CMU Partners with Japan to Develop Satellite Wildfire Alert System for Improved Safety, Accuracy and Efficiency

26 March 2024

Corporate Communication and Alumni Relations Center (CCARC)

          CMU has launched the ‘Wildfire Alert System Powered by Satellites and Telecommunication Networks’ designed to address haze and wildfires in remote forest areas without signals, allowing for accurate hotspot data transmission and, thus, a more prompt response to wildfire incidents. The system resulted from a collaboration between CAMT CMU, led by Assistant Professor Dr. Phudinan Singkhamfu from the Software Engineering Department of the Cabinet Office of Japan and Geo-Informatics and Space Technology Development Agency (GISTDA). It has been piloted for the first time in Sri Lanna National Park areas, encompassing the three Chiang Mai districts of Mae Taeng, Chiang Dao and Phrao, with the sensor system being installed in more than 10 spots.

          The project was implemented by the Research Unit for Energy Economic & Ecological Management (3E), the Multidisciplinary Research Institute (MDRI) in collaboration with a team of Sony engineers, using ELTRST – a remote wireless observation system that has high stability and accuracy – and NTT Data, Japan, who designed the data transmission via satellite. It has also incorporated the sensor technology from the Dust Boy project, developed by CMU’s Associate Professor Dr. Sate Sampattagul and team, to test detection, remote signal transmission, and alert notification via the Michibiki satellite system or the QZSS, which is Japan’s positioning system that is capable of transmitting signals to non-urban and mountainous areas with high precision. The notification is sent as a short message to firefighters’ smartwatches and smartphones for them to identify the hotspots using GPS navigation. This technology allows officers to have prompt access to hotspot data in deep forest areas where other communication signals are unavailable and therefore are able to conduct assessment of the situation accordingly. As a result, they can promptly address a fire, with the aim to reduce its impact, to include haze and PM 2.5, as well as other hazards. So far, the sensor system has been installed in about 10 locations and the plan is to increase the number to 50 within the Sri Lanna National Park by the year 2025. The project is set to be upscaled under a close collaboration with the Cabinet Office and GISTDA in the future.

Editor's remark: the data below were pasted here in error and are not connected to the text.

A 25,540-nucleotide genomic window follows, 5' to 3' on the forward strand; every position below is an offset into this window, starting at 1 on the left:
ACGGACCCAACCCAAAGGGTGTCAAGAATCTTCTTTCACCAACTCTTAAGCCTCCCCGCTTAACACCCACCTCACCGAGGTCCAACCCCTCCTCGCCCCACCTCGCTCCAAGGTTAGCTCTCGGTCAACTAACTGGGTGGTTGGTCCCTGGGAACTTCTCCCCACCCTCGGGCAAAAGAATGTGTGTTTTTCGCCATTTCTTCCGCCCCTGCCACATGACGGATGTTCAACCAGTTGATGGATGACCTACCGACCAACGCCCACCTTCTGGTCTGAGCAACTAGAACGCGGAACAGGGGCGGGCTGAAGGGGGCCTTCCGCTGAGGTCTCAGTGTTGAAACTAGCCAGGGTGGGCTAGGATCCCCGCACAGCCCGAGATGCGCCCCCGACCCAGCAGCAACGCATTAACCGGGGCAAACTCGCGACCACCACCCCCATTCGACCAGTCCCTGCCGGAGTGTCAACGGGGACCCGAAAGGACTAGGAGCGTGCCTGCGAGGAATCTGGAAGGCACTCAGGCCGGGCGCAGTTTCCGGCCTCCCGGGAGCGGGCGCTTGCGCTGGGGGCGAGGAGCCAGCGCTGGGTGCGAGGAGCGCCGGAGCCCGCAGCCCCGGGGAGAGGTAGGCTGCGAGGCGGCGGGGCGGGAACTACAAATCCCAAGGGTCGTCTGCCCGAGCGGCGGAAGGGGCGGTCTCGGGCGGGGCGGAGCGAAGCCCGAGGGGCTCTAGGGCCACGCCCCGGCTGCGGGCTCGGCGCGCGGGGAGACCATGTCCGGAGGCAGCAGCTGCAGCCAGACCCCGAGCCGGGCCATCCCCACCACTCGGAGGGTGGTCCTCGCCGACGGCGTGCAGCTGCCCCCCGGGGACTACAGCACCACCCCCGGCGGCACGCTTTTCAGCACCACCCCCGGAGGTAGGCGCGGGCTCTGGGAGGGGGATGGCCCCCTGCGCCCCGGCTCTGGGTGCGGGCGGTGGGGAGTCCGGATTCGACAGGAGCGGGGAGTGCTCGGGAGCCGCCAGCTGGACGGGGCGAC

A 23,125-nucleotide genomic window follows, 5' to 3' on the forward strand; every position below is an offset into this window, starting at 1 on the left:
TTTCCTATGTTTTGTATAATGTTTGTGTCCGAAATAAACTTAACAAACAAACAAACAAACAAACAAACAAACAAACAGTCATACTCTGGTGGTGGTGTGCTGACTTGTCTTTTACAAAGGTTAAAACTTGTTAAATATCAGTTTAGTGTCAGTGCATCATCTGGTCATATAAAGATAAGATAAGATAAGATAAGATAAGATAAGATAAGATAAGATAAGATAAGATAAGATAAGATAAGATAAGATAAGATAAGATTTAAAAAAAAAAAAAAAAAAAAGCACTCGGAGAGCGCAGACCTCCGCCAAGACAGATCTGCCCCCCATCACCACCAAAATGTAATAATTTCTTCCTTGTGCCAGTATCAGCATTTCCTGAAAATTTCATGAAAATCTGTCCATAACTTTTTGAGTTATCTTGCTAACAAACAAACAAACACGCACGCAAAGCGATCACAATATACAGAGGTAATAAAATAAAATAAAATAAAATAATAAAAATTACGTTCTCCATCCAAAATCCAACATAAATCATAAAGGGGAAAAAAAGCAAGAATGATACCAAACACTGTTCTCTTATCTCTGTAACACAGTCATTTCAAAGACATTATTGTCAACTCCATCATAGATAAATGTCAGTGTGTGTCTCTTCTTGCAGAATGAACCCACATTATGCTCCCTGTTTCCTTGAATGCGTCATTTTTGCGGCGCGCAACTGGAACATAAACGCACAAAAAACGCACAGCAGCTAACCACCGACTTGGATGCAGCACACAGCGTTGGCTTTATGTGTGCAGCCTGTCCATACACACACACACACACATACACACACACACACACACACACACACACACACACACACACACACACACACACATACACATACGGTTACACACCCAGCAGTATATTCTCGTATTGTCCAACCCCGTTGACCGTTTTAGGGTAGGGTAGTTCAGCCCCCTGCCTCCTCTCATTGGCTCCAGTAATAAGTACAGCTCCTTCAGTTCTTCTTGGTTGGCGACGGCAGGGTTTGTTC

To improve the system further, Dr. Phudinan has sent graduate students from the Data Science Master’s program to Japan for three months of training in Edge Ai and IoT, scheduled from February to April 2024 at Sony Semiconductor Tokyo, with funding from the company.

          The launch on March 16, 2024, at the Mae Faek – Mae Ngat Operation and Maintenance Project was attended by CAMT CMU, led by Dr. Phudinan, the Cabinet Office of Japan, GISTDA, NTT Data Japan Corporation, Sony Group Corporation, PASCO Thailand, students from Chulalongkorn University (Team TAF), and Sri Lanna National Park. Dr. Damrongrit Niammuad, GISTDA Deputy Director, gave the opening speech with Mr. Kentaro Nagai, First Secretary of the Embassy of Japan in Thailand, and Assistant Professor Dr. Somkeit Noamna, Assistant to the Dean of CAMT CMU, in attendance.